A woman during a demonstration against the ongoing violence in Haiti on the 35th year anniversary of the constitution on March 29, 2022. Photo credit: AFP/Valerie Baeriswyl

PORT-AU-PRINCE — At least one person has died and two planes were set ablaze during widespread demonstrations across Haiti on the 35th anniversary of Haiti’s constitution Tuesday. About 40 groups had called for the demonstrations to demand more security and other solutions to the country’s various crises.

“We strongly condemn [Prime Minister] Ariel Henry, who spent more than eight months as prime minister and showed that he’s incapable of providing security in the country,” said Ebens Cadet, spokesperson of Nou Konsyan, an political activist group in Port-au-Prince.

According to Juno7, one person was killed and several others injured and an airplane caught fire in Les Cayes. The identity of the person killed has not been revealed.

In the capital city, according to local media, the protesters marched from the Champ-de-Mars and wound their way across numerous neighborhoods. Marchers also demanded that Henry do more to address gang violence and the higher cost of living, and that he resign.

In Jacmel, residents took to the streets to express their frustration with the socio-economic and political problems plaguing the country. Those protesters set fire to the debris of a plane recently crashed on the runway of the Jacmel aerodrome, local daily Le Nouvelliste reported.

Carrying signs with their demands, the demonstrators demanded that Henry be held accountable for the country’s management and to act to stop gang activities in the country. The demonstrators vowed to continue with this protest movement “until the country is free of gang activity” and becomes more affordable to live in.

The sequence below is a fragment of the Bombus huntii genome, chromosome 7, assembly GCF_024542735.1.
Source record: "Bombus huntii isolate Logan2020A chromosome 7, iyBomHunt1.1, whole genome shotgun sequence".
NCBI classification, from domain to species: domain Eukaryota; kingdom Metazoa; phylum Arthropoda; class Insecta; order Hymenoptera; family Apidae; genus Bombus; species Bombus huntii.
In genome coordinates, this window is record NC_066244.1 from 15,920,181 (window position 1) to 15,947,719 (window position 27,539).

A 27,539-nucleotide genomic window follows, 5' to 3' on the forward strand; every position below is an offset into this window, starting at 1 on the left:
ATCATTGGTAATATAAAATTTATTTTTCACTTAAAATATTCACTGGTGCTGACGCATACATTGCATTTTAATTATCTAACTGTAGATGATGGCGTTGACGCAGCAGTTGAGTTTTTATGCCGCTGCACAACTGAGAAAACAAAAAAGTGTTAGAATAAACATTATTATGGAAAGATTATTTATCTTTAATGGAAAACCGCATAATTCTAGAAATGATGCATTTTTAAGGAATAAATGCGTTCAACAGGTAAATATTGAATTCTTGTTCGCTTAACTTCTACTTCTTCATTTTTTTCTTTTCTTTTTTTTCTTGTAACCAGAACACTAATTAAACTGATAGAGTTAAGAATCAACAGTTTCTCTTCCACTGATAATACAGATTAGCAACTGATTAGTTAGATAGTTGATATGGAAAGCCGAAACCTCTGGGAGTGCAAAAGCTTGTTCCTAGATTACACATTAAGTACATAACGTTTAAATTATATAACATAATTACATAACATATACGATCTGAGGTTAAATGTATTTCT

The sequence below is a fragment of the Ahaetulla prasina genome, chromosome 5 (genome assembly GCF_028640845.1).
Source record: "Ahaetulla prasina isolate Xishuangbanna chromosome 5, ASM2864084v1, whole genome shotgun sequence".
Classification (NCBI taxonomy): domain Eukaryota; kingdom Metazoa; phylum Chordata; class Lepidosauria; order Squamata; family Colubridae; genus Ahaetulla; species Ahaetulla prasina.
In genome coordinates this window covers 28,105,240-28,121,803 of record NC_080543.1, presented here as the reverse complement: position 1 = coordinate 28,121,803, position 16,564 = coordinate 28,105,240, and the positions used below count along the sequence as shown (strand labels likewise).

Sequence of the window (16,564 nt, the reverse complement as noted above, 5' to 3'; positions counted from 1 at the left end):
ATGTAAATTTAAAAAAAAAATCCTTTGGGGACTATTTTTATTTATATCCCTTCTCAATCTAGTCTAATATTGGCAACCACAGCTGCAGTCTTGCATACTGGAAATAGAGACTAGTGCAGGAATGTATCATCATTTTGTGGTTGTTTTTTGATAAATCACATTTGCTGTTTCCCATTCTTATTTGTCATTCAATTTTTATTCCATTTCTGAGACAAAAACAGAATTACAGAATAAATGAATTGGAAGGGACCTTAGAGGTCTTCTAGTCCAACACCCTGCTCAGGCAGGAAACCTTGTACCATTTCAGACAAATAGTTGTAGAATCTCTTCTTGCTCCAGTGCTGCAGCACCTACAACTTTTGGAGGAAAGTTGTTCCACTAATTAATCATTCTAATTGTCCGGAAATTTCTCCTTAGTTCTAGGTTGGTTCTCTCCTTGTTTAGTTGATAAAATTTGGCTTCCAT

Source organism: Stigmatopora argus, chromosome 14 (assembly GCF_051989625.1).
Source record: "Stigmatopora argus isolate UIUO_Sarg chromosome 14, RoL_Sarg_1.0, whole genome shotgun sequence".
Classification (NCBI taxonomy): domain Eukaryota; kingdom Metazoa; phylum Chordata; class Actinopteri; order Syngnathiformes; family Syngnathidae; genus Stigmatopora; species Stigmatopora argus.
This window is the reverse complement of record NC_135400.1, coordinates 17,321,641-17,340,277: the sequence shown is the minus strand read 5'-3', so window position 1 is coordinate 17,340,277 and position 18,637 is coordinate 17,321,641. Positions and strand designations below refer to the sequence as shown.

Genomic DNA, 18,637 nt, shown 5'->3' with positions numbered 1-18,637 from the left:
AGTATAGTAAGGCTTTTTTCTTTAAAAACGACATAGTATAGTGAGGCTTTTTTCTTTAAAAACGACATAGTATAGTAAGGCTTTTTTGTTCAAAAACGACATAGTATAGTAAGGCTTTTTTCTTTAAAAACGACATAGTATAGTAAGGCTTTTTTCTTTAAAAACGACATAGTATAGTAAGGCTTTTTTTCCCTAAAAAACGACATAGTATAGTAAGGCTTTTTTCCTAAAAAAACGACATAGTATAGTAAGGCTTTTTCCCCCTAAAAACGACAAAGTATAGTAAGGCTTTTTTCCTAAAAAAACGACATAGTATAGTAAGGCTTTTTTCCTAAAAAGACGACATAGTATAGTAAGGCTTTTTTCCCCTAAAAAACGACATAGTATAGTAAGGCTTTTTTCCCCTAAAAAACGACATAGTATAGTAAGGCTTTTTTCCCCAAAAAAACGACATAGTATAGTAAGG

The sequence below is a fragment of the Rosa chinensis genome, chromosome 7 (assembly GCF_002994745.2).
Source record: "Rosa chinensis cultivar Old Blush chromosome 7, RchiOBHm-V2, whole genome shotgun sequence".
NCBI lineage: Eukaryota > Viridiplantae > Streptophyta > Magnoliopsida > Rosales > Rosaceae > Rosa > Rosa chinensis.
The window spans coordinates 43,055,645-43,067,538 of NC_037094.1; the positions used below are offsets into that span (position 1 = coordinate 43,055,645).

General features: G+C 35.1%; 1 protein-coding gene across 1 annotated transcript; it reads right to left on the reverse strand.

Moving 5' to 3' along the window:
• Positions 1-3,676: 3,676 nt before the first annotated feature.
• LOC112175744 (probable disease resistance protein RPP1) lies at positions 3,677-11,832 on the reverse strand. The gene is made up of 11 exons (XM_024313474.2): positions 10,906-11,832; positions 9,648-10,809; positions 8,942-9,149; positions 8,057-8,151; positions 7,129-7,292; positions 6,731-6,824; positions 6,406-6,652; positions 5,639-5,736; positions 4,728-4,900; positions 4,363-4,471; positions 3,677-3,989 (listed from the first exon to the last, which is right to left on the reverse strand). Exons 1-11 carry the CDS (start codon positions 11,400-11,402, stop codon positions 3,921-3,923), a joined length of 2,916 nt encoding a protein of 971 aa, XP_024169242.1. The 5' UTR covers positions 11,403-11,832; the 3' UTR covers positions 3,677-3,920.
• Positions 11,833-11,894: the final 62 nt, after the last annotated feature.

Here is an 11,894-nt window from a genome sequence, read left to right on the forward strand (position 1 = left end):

In Les Cayes, thousands of protesters who marched peacefully entered the local airport, despite seeing police firing tear gas. The demonstrators approached the plane and pushed it down the tarmac. The plane was later seen on a street, apparently near the airport, where it was set on fire.

Henry said via Twitter that he condemned the incident as “subversive” and called for the perpetrators to be investigated.

Ni a-tè, ni an-lè (No ground, no air)” 

In Les Cayes and Jacmel, protesters also burned two planes because, they said, local airlines are capitalizing on the land travel being too unsafe with armed gangs blocking Martissant, a key town whose roads connect the South to Port-au-Prince, Cadet said. Airlines have been charging about $100 for travel between Port-au-Prince and Les Cayes, a move that residents found unconscionable and yet another indication of people with means having more, unfair access. 

Haiti’s southern region is still in the midst of recovering from a deadly earthquake that struck last August and several others that have since shook the towns.

“Si pa gen a-tè, pap gen an-lè.” That’s the cry many protesters shouted in Creole while the planes burned. It means in English, “no ground [travel], no air [travel] either.”

More protests were held in Port-au-Prince Wednesday.

Jean-Paul Saint-Fleur contributed to this report from Jacmel.

Correction: An earlier version of this story quoted an activist saying that police were responsible for the protester’s death. It is unclear how the protester died.

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  1. I do not understand how the prime minister can condemn a situation that he was a principal initiator. The man is totally arrogant to think that he can lead the country, yes lead the country to disaster.

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